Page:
Norman Tucker is a one-man national industry. He spends half his working life down by the sea and the rest of it making strange straining noises in the bathroom of his home in Appledore, North Devon. Tucker, 56, the son of a fisherman, is England's last remaining professional laver gatherer. He collects and sells seaweed for a living. He knows where to find the stuff and pays tax on it. He is keen to spread the word and encourage visitors to take up the West Country's version of truffle hunting.
"This year was a bumper harvest. I picked up three tons of the stuff. I know where and when to find it around Duckpool Bay, the rocks of Croyde, Buck's Mills, Peppercombe and Westward Ho!, but I am having to go down to Padstow in Cornwall more now. Other people who pick it for themselves for a bit of extra pocket money are struggling. It has been over-picked. Amateurs wrench it out by the roots and kill it. Brent Geese are grazing on the laver beds, too. But it is a pleasant pastime if you do it right."
Mr Tucker began picking seaweed professionally 14 years ago. Previously he worked on the local gravel boats. "I can remember gathering the Hanging Black as a boy. You could pick 40lb in a day. It is easiest to pick after rain. It fluffs up like wool." Picked off the rocks between tide marks at low tide, from September until the end of March, the laver (pronounced like tennis star Rod Laver ) is hand-washed in a bath. "I rinse it out a dozen times to get rid of the sand and the hoppers. Then, I boil it up with a bit of pepper and my secret-formula spicy vinegar for 10 hours. Then I blend it. In my Dad's day they shred it with an old sausage mincer."
Laver is on everyone's lips in Barnstaple. Algae is a good conversation gambit in the pubs and hotels. Asking about seaweed is the way a lot of locals like a conversation to start. They will tell you that in the wild it looks like a balloon which has just burst. They will proudly boast that 500lb of seaweed is sold every week in Barnstaple and it keeps for a week in a fridge and forever in a freezer. Ask them nicely and they will be only too delighted to teach you the difference between Sea Lettuce and Saw-toothed Fucus and enable you to tell your Peacock Weed from your Bulbous-rotted Kelp. Ask them even more nicely and they will lead you down to the seashore and show off their Sea Thongs.
"Since the advent of freezers, seaweed collecting is not so intensive. It has become a leisure activity. A good excuse for a walk," says local historian and tourist office manager Tom Evans. "In Victorian days it was commonplace and laver patties used to be taken out to sea by the sailors and fishermen of Appledore. Wholesome, organic and cheap, it has been the staple diet of people living and working in the area for centuries. Local housewives still pick and prepare it and give it as presents in tubs. Everyone has their own recipes and personal preferences."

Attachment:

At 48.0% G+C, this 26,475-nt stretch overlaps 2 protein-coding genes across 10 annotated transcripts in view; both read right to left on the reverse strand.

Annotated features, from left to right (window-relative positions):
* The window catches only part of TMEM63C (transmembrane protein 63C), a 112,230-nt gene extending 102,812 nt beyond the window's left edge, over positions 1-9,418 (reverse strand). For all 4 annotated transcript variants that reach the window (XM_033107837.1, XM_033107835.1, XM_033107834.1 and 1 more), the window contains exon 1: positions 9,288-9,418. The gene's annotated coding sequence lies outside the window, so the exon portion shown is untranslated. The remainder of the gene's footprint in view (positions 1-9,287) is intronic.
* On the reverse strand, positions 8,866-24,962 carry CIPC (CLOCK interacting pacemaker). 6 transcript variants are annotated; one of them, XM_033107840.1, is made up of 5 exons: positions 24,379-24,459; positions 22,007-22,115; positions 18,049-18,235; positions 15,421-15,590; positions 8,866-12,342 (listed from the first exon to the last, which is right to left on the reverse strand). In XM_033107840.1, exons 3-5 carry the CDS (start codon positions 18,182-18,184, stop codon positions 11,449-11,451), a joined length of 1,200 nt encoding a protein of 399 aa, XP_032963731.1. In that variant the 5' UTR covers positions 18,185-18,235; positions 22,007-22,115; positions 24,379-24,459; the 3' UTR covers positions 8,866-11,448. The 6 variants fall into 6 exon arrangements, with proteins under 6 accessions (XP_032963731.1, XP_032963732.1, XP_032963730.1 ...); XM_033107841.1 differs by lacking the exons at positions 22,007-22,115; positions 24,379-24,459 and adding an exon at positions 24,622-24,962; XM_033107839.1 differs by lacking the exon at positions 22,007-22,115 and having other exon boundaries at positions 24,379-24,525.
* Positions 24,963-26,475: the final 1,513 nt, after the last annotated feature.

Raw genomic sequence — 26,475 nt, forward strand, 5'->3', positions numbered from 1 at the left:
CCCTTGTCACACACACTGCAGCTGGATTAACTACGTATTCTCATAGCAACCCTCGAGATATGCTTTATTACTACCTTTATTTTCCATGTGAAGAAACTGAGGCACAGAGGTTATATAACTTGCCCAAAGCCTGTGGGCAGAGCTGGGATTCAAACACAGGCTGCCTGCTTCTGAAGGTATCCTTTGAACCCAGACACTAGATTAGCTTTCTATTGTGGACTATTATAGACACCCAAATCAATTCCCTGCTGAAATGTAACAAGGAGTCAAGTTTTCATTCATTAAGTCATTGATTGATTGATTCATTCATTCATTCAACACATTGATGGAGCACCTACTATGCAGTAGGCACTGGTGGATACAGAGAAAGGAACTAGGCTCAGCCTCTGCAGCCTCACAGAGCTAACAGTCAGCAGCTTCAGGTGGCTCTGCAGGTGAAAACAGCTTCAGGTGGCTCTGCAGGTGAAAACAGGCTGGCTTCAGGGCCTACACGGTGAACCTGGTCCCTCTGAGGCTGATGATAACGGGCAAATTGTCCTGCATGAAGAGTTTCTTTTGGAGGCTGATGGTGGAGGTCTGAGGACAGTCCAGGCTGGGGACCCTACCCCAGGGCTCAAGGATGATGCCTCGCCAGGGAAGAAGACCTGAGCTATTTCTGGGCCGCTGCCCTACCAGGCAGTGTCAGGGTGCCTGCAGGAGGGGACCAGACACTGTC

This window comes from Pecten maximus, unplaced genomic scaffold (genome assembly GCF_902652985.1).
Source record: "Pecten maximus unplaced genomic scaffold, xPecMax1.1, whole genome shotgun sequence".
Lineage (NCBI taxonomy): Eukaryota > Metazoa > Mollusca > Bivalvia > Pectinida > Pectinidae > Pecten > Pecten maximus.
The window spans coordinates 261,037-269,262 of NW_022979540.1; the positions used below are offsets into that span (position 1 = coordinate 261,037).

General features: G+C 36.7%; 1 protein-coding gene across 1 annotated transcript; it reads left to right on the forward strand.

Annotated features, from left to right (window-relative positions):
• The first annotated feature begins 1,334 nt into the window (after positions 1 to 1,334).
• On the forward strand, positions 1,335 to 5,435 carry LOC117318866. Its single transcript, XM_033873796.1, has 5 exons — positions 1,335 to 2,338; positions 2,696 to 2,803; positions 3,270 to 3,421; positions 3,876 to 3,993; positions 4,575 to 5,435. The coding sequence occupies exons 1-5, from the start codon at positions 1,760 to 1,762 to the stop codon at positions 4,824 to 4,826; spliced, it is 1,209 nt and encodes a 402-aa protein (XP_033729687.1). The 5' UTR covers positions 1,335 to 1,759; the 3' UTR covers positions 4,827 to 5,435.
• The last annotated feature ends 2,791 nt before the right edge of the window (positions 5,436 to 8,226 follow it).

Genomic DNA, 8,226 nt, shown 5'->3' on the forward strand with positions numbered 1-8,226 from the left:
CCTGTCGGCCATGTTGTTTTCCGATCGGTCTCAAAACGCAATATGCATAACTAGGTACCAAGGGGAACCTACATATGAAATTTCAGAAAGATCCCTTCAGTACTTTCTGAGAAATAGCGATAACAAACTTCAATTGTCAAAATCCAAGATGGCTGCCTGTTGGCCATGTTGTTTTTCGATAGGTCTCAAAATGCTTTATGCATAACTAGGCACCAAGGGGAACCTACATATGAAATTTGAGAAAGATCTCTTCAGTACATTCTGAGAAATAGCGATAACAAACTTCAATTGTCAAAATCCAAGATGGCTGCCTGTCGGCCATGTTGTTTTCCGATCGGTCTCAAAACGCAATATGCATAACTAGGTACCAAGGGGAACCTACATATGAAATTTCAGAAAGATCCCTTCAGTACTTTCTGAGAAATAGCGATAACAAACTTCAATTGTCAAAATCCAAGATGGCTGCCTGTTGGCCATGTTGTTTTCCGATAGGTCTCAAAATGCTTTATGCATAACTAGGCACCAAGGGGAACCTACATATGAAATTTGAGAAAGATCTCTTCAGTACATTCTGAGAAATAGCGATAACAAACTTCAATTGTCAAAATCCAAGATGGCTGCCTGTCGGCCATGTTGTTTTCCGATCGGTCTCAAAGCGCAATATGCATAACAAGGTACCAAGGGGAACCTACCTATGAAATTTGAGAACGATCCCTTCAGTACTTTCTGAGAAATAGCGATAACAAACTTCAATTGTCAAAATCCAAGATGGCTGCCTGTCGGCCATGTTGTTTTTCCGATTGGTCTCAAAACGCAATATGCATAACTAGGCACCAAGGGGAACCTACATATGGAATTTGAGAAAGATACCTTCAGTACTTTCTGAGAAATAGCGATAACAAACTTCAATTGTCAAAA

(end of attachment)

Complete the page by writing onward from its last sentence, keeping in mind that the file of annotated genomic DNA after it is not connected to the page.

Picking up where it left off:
Traditionally, it is eaten for breakfast cooked in bacon fat. A fried egg is broken over it. It is served as the traditional accompaniment to Hog's Pudding, the local white sausage. "It should be green-black, very runny and have a sheen to it," says Bruce Woolacombe, proprietor of the Commodore Hotel in Instow. On the wall of the bar is a painting depicting laver gathering at the turn of the century. Women carried it home in baskets, balanced on their heads. "We are the only hotel and restaurant in the area which has laver on the menu. You can even have it from room service. It is heavenly stuff and very good for you. I love a dollop with a pasty. Real connoisseurs can tell you where it has come from by the feel of the air-bladders, the colour of the sand and the tang. Norman Tucker's laver is unmistakable." I had it for breakfast. It tastes like pureed seaweed with a dash of axle grease.
The butchers and fishmongers in Barnstaple's historic Butchers Row, which once totalled 44 meat shops, all stock laver. It is sold at pounds 1.49 per pound, washed and cooked. "The more adventurous-minded holidaymakers go for it," says Peter Ellis of Massey and Son, a local delicatessen. "I love it in bubble and squeak."
Rich in iodine and allegedly containing 52 different minerals, seaweed is calorie-free. It is used in the treatment of arthritis, rheumatism and constipation. In 1952, Edinburgh hosted the first International Seaweed Symposium, where ways to reap the maximum benefits from the abundant sea crop were discussed. There are many. It is now used to make everything from toast racks, slimming agents, surgical gauzes, fireproof curtains and soundproofing. Dentists use a soluble wool made from seaweed to staunch profuse bleeding.
But, while it is popular in Japan and France, seaweed's gastronomic potential has been tapped only parochially in the UK. It remains under-rated and under-used, although as far back as the 1870s a correspondent for the Times believed laver could become as famous a culinary delicacy as "the truffles of Perigueux". There are around 800 known types of seaweed. The type found along the Atlantic and Bristol Channel coastlines is called Porphyra. In Wales, it is red and made into bread. The Irish freeze-dry it, sprinkle it with sugar and sell it as dulse.
There is no organised commercial harvesting. Tesco stocks seaweed in some of its stores, but it is from Brittany. Other specialist shops stock Hebridean seaweed, but Barnstaple believes it offers the highest haute cuisine experience. Robert King, the chef at The Commodore offers quenelles on a bed of laver with anchovy sauce. One enterprising local fish and chip shop, Mr P's, offers a battered version. West Country seaweed also makes a novelty souvenir, memento or gift. Visit Barnstaple and bring back some sludge for a friend.
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